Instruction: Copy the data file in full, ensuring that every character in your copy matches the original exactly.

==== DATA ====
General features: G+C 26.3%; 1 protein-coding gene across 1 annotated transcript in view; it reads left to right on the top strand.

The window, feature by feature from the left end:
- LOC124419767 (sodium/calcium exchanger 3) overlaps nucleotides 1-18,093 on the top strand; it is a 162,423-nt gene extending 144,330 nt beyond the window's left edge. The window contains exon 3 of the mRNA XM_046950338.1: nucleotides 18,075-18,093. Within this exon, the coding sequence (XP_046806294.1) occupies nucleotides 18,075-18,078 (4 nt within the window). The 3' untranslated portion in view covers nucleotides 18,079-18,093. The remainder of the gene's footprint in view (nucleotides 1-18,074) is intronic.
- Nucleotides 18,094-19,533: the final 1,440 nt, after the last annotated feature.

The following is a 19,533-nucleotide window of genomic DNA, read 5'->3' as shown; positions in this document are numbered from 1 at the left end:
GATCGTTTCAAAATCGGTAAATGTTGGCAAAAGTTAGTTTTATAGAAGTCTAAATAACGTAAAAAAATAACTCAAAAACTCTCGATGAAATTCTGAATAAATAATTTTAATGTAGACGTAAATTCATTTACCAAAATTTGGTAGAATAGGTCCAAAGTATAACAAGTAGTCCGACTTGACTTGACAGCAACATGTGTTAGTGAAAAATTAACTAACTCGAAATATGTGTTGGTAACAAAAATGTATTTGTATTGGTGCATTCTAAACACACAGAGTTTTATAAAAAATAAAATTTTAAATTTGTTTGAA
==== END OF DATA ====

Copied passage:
General features: G+C 26.3%; 1 protein-coding gene across 1 annotated transcript in view; it reads left to right on the top strand.

The window, feature by feature from the left end:
- LOC124419767 (sodium/calcium exchanger 3) overlaps nucleotides 1-18,093 on the top strand; it is a 162,423-nt gene extending 144,330 nt beyond the window's left edge. The window contains exon 3 of the mRNA XM_046950338.1: nucleotides 18,075-18,093. Within this exon, the coding sequence (XP_046806294.1) occupies nucleotides 18,075-18,078 (4 nt within the window). The 3' untranslated portion in view covers nucleotides 18,079-18,093. The remainder of the gene's footprint in view (nucleotides 1-18,074) is intronic.
- Nucleotides 18,094-19,533: the final 1,440 nt, after the last annotated feature.

The following is a 19,533-nucleotide window of genomic DNA, read 5'->3' as shown; positions in this document are numbered from 1 at the left end:
GATCGTTTCAAAATCGGTAAATGTTGGCAAAAGTTAGTTTTATAGAAGTCTAAATAACGTAAAAAAATAACTCAAAAACTCTCGATGAAATTCTGAATAAATAATTTTAATGTAGACGTAAATTCATTTACCAAAATTTGGTAGAATAGGTCCAAAGTATAACAAGTAGTCCGACTTGACTTGACAGCAACATGTGTTAGTGAAAAATTAACTAACTCGAAATATGTGTTGGTAACAAAAATGTATTTGTATTGGTGCATTCTAAACACACAGAGTTTTATAAAAAATAAAATTTTAAATTTGTTTGAA